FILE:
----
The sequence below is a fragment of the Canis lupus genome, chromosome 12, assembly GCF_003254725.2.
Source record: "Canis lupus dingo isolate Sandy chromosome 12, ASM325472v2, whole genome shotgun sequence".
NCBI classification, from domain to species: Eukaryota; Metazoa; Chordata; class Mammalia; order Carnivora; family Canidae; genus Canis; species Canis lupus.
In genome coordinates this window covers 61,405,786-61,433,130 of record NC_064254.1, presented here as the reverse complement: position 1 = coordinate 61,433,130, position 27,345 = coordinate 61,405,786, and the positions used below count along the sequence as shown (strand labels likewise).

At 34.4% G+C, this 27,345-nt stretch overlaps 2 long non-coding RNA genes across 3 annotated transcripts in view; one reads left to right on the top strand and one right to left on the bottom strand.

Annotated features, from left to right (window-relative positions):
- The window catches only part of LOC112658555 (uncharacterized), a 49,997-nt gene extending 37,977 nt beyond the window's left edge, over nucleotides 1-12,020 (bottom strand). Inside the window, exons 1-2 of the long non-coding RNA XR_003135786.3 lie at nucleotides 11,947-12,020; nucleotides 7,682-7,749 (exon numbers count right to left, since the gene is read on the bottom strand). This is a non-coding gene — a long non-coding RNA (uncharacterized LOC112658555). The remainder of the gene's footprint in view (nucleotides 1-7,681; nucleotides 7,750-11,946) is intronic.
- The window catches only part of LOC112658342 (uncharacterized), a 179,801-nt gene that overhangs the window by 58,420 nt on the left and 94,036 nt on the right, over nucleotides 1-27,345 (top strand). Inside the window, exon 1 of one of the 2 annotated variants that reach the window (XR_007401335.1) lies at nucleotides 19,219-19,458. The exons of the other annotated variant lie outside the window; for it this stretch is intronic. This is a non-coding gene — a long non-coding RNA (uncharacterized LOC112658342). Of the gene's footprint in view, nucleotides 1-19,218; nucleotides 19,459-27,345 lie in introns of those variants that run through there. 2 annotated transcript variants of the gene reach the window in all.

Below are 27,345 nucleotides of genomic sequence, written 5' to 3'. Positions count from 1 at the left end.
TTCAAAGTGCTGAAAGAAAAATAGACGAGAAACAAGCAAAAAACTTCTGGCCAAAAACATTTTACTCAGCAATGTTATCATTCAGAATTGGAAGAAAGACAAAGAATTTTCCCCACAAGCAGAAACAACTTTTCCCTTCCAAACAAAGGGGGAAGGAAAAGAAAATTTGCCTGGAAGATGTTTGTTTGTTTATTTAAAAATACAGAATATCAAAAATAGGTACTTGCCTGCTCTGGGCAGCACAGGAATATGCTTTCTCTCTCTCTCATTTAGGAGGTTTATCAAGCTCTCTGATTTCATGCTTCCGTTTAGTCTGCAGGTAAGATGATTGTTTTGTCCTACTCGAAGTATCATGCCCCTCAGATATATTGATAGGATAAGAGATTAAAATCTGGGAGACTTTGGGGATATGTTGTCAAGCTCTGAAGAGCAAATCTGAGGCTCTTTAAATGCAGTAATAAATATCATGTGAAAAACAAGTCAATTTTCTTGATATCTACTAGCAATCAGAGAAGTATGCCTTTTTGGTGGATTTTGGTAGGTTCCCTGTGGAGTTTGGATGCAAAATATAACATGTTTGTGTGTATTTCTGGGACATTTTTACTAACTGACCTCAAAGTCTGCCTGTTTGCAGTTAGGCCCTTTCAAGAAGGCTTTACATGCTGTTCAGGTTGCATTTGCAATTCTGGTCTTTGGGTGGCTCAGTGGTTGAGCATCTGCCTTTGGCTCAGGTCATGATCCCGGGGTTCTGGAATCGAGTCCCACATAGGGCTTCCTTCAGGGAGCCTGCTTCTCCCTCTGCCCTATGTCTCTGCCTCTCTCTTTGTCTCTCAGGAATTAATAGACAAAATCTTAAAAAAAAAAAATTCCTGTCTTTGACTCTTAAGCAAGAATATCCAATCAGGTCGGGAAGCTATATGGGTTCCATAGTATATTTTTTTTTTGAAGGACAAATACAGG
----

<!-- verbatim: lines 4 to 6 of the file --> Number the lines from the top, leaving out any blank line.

In genome coordinates this window covers 61,405,786-61,433,130 of record NC_064254.1, presented here as the reverse complement: position 1 = coordinate 61,433,130, position 27,345 = coordinate 61,405,786, and the positions used below count along the sequence as shown (strand labels likewise).

At 34.4% G+C, this 27,345-nt stretch overlaps 2 long non-coding RNA genes across 3 annotated transcripts in view; one reads left to right on the top strand and one right to left on the bottom strand.

Annotated features, from left to right (window-relative positions):